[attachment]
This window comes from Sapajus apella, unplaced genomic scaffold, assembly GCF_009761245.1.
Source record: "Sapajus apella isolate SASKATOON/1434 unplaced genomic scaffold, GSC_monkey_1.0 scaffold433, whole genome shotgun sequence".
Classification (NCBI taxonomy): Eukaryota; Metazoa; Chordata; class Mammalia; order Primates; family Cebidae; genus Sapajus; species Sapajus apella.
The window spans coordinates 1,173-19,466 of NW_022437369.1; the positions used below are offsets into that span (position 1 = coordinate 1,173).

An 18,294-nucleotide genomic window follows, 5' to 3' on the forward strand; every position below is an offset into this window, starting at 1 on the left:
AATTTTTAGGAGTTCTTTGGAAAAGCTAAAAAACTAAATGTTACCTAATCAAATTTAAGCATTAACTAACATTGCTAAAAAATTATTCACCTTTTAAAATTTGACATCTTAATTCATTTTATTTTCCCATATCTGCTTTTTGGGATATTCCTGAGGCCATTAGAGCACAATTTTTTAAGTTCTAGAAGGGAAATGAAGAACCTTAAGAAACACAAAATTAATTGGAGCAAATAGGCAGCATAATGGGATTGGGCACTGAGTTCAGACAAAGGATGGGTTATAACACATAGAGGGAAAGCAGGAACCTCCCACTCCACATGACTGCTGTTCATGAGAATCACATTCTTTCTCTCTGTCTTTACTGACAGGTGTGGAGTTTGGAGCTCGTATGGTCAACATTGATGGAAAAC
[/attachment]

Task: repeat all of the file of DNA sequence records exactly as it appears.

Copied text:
This window comes from Sapajus apella, unplaced genomic scaffold, assembly GCF_009761245.1.
Source record: "Sapajus apella isolate SASKATOON/1434 unplaced genomic scaffold, GSC_monkey_1.0 scaffold433, whole genome shotgun sequence".
Classification (NCBI taxonomy): Eukaryota; Metazoa; Chordata; class Mammalia; order Primates; family Cebidae; genus Sapajus; species Sapajus apella.
The window spans coordinates 1,173-19,466 of NW_022437369.1; the positions used below are offsets into that span (position 1 = coordinate 1,173).

An 18,294-nucleotide genomic window follows, 5' to 3' on the forward strand; every position below is an offset into this window, starting at 1 on the left:
AATTTTTAGGAGTTCTTTGGAAAAGCTAAAAAACTAAATGTTACCTAATCAAATTTAAGCATTAACTAACATTGCTAAAAAATTATTCACCTTTTAAAATTTGACATCTTAATTCATTTTATTTTCCCATATCTGCTTTTTGGGATATTCCTGAGGCCATTAGAGCACAATTTTTTAAGTTCTAGAAGGGAAATGAAGAACCTTAAGAAACACAAAATTAATTGGAGCAAATAGGCAGCATAATGGGATTGGGCACTGAGTTCAGACAAAGGATGGGTTATAACACATAGAGGGAAAGCAGGAACCTCCCACTCCACATGACTGCTGTTCATGAGAATCACATTCTTTCTCTCTGTCTTTACTGACAGGTGTGGAGTTTGGAGCTCGTATGGTCAACATTGATGGAAAAC